The selected text discusses the debt crisis faced by Sri Lanka and the role of China in this situation. It highlights the recent court decision to grant Sri Lanka a six-month pause on a creditor lawsuit filed by Hamilton Reserve Bank, which holds a significant portion of Sri Lanka's defaulted bonds. The court's decision allows Sri Lanka to negotiate with other private sector creditors, bilateral lenders, and the International Monetary Fund (IMF) to arrange a deal and obtain new funds. The text argues that China is not a major lender to Sri Lanka compared to Western creditors and multinational agencies. Japan and the World Bank remain significant lenders, while China's share is equal to theirs. Commercial lenders now account for nearly 50% of Sri Lanka's debt. The rise in Sri Lanka's debt burden is attributed to the corrupt and autocratic Sri Lankan government's mismanagement rather than China's alleged debt trap. The Sri Lankan government turned to international sovereign bonds to finance its spending after the 2008 Global Financial Crisis. However, the COVID-19 pandemic further worsened the country's economic situation, with the tourism sector being severely affected. Increased spending and imports, coupled with a decline in foreign currency reserves, led the government to print money to cover deficits, resulting in high inflation. The text emphasizes that Sri Lanka's debt crisis was primarily caused by domestic policy decisions and facilitated by Western lending and monetary policies. The government's sustained budget deficit was financed by foreign borrowing, with a significant portion owed to private financial institutions. Despite warnings about the Sri Lankan economy, foreign creditors continued lending, and the government refused to change course for political reasons. The text also addresses the issue of the Sri Lankan port project, often cited as an example of China's debt trap. It argues that China did not propose the port project, and it was driven by the Sri Lankan government's aim to reduce trade costs. The debt trap was a result of domestic policy decisions and facilitated by lax governance and inadequate risk management on both sides. The article concludes by mentioning the political instability in Sri Lanka, with former President Rajapaksa being forced out of office and replaced by his close supporter, Ranil Wickremesinghe. Despite agreeing to fiscal measures with the IMF, Wickremesinghe has been unable to secure approval for fund release, and the debt rescheduling agreement remains unachieved. Hamilton Reserve Bank is opposing any agreement and demanding full repayment on its Sri Lankan bond holdings. In summary, the selected text highlights the complexities of Sri Lanka's debt crisis, challenges the notion of China's debt trap, and emphasizes the role of domestic policy decisions and Western lending in exacerbating the situation.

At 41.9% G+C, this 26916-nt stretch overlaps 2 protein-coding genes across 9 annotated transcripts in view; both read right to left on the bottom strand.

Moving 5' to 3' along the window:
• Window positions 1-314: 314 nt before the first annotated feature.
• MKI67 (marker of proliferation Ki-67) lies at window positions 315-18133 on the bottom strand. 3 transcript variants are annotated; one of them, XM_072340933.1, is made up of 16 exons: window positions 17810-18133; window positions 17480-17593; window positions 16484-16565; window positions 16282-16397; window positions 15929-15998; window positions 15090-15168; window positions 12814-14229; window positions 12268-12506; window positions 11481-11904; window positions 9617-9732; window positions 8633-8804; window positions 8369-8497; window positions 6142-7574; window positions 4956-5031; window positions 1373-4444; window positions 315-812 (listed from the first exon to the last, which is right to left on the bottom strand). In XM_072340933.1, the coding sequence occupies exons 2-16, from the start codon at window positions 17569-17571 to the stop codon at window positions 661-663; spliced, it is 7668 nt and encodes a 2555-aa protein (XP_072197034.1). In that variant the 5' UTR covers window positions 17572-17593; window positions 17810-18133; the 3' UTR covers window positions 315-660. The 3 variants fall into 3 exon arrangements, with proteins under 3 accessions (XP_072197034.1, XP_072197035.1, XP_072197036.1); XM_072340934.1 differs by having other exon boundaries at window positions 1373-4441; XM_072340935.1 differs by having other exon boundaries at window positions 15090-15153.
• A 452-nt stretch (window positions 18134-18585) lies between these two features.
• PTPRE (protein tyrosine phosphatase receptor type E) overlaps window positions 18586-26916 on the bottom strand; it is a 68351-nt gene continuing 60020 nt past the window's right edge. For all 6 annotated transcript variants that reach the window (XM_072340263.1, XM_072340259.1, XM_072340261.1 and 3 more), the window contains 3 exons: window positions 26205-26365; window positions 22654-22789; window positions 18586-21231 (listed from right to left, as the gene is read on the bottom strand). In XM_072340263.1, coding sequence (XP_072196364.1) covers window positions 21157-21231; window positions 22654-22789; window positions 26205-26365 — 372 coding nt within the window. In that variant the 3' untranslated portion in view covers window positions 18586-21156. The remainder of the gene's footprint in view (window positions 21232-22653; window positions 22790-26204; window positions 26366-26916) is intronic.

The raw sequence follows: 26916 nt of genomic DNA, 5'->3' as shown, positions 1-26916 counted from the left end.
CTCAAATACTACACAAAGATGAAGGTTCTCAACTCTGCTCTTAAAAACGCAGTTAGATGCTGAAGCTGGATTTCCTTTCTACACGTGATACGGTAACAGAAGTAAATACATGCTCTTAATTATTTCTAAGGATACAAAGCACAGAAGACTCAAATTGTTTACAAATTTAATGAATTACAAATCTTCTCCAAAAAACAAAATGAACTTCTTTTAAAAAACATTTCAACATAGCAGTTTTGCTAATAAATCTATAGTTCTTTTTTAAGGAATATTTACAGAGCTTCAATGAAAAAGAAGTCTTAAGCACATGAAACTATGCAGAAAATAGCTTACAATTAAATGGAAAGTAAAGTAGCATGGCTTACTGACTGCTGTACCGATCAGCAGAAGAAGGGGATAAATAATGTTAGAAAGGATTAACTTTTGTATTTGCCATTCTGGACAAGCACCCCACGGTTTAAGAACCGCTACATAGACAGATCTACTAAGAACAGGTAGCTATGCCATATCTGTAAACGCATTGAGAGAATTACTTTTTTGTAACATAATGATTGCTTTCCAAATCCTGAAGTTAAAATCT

50 Years Of Dependency Theory

Michael Roberts

This article was originally published: November 4, 2023